While your teen’s grandparents may have had to walk to school uphill in the snow (both ways), the obstacles today's young adults are presented with are no picnic either, and they reflect the tumultuous nature of our time. Intense media saturation, online predators and harassment, fear of terrorism, drugs, depression, and peer pressure are just a few of the hurdles teens regularly face.  Life is about choices, and the decisions your teen makes today can affect her life in years to come, long after high school is over. Here are six key decisions you should discuss with your child: 

  • School: How does your teen plan to spend his years in school? Does he take his studies seriously? Talk openly with your teen about his educational experience. Brainstorm together on ways he can make the most of his high school years.
  • Friends: How does your child choose her friends? Does she surround herself with people that lift her up and make her feel supported? Does she worry that she is "supposed to be" friends with a certain crowd of people? How does she feel about popularity? Make sure to have an open dialogue with your teen about all the different aspects of choosing friends, and the complications that can arise with maintaining those relationships.
  •  Parents: How is your relationship with your teen? Make sure he knows you are always going to be there for him, but that he needs to respect you and the boundaries you set. As he begins to crave more freedom and fewer restrictions from you, it will be important that he understands that those freedoms come with additional responsibilities. Keeping the lines of communication open is essential.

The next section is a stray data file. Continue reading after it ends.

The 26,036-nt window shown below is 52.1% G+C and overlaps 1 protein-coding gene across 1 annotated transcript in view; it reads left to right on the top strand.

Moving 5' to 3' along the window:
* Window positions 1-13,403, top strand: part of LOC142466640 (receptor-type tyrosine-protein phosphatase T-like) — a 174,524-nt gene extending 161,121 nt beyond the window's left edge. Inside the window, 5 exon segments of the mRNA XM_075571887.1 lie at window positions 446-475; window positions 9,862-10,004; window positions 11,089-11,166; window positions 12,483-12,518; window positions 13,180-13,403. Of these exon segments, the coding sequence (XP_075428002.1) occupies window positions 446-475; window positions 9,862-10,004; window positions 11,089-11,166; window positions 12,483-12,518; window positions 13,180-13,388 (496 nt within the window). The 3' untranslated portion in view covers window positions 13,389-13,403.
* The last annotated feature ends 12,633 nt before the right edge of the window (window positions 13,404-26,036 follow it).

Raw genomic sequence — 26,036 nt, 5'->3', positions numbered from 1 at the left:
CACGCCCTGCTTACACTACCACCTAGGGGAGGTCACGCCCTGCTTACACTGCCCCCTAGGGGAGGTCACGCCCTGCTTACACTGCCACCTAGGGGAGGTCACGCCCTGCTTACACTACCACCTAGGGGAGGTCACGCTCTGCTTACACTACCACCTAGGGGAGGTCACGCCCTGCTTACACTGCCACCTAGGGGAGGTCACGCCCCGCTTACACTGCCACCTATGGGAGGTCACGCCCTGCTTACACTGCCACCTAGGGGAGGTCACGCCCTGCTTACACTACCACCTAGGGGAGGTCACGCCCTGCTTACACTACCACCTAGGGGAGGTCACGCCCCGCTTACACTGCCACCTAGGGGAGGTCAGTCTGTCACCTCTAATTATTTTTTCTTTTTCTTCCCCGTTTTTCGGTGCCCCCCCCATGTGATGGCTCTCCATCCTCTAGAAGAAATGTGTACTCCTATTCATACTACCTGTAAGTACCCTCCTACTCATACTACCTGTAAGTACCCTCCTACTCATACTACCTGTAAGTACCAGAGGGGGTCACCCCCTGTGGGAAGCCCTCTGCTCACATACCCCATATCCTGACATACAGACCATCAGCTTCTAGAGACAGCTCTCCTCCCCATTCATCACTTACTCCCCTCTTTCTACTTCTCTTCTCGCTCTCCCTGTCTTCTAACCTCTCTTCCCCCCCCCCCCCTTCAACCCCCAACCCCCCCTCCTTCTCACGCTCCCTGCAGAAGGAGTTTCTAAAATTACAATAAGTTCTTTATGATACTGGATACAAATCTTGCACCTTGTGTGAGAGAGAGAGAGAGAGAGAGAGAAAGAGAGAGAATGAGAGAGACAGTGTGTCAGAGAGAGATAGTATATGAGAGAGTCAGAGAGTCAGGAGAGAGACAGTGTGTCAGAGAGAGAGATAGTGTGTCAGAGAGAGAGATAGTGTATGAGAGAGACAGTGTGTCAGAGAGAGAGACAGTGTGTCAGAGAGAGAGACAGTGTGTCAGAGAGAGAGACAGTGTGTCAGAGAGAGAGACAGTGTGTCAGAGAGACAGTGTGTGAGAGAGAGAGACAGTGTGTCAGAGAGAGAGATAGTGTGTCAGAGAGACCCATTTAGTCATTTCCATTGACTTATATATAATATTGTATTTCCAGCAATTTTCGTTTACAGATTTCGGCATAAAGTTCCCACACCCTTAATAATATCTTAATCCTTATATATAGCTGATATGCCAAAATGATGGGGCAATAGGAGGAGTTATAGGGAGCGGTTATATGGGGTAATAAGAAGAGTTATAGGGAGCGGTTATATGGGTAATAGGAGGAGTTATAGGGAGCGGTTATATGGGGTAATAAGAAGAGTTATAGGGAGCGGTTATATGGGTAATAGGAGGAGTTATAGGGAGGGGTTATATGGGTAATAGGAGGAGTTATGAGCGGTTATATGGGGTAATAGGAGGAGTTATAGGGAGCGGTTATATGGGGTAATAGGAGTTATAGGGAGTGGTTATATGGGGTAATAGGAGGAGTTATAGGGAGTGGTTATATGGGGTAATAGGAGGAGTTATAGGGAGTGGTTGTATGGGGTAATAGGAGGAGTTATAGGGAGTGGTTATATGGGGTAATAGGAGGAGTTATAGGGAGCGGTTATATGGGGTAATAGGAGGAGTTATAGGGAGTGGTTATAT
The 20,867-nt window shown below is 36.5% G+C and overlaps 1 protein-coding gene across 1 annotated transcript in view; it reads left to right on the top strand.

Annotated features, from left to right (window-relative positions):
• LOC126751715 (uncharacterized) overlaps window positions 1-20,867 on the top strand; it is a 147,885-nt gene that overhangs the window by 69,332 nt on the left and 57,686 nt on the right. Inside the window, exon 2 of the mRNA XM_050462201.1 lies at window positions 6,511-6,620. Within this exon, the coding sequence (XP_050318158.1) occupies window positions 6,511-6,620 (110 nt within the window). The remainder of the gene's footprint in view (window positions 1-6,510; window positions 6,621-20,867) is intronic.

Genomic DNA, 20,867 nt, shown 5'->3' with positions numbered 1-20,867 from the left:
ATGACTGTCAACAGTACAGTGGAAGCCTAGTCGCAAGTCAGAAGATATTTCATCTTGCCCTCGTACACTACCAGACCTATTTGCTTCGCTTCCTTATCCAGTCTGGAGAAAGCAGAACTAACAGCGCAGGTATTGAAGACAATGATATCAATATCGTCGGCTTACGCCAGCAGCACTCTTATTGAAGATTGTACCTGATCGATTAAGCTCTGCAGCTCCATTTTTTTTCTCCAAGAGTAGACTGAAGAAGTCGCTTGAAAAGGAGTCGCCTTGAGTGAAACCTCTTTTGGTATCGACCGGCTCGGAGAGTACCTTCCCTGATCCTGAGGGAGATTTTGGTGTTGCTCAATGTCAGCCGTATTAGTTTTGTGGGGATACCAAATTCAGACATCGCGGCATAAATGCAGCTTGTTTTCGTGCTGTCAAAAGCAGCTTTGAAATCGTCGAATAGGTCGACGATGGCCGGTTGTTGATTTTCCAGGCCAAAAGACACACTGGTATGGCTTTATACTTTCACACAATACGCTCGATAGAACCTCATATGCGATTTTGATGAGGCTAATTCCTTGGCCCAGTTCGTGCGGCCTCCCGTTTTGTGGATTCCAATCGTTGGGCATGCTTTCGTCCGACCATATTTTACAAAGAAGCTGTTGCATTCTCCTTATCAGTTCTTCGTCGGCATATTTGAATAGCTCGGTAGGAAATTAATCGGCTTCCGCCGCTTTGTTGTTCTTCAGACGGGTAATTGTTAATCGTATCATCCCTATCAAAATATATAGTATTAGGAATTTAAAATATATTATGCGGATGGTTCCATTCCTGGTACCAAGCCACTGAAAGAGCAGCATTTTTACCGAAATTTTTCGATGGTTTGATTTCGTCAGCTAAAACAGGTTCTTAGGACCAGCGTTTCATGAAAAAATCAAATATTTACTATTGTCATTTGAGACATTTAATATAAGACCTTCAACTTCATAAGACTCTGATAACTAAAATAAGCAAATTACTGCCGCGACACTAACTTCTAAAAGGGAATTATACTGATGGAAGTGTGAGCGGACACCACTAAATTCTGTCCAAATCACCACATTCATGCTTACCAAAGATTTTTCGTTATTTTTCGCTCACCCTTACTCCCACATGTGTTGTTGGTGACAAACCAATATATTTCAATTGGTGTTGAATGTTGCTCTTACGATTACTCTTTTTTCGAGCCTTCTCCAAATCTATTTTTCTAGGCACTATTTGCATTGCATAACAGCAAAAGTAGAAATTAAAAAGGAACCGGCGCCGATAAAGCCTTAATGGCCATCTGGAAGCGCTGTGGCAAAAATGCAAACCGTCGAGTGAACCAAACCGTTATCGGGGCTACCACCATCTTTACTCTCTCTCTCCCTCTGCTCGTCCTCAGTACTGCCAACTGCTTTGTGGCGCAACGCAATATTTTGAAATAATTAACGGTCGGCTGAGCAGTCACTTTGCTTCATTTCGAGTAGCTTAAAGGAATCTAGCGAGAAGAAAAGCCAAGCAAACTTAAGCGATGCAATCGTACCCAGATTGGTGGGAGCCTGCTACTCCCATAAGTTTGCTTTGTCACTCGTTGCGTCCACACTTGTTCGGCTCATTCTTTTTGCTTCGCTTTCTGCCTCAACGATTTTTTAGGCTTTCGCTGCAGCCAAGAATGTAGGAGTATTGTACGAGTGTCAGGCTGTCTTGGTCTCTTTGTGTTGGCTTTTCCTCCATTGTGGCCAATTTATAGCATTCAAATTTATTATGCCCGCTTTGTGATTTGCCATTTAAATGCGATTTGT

• Dating & Sex: How does your teen feel about dating, and what does she know about sex? This can be the most difficult of the 6 decisions for you to discuss with your teen, but it is arguably one of the most important. Let your teen talk openly about her feelings, desires, and fears, but make sure she is crystal clear on the serious risks, both physical and emotional, that come with any serious romantic relationship. Brainstorm together on ways she can keep dating "safe." Talk openly about group dates, curfews, and other ideas for keeping her love life in a place that is comfortable for both of you.
  • Addictions: Does your teen recognize the serious dangers that accompany alcohol and drug use or does his attitude seem a little flippant? Listen to what your teen has to say about drugs and alcohol, and encourage him to be truthful about any experimentation he, or even his friends, have engaged in. Curiosity is normal in teens, but nothing is more vital than ensuring your child makes it out of his teen years with his mind and body intact and under his own control.
  • Self-Worth: Of all the 6 decisions, this can be the one that truly determines how your child will face the other 5. If your teen learns to see herself in the best light possible, learns to love herself - flaws and all - the temptations of drugs, drinking, blowing off school, and sex before she is ready won't seem so tempting. Ask your teen how much she feels she is worth. Help her examine her life and figure out ways she can avoid compromising her character.

Sure, talking to your teen can be difficult. But caring for your teen through a drug or alcohol addiction, an unwanted pregnancy, or even failing grades can be a lot worse. The more you share, and the more you truly listen to your teen, the easier it will be to communicate in the future. Use the above 6 decisions as a guideline, and let your teen know you are really interested in what she has to say. You'll be amazed where the conversation takes you.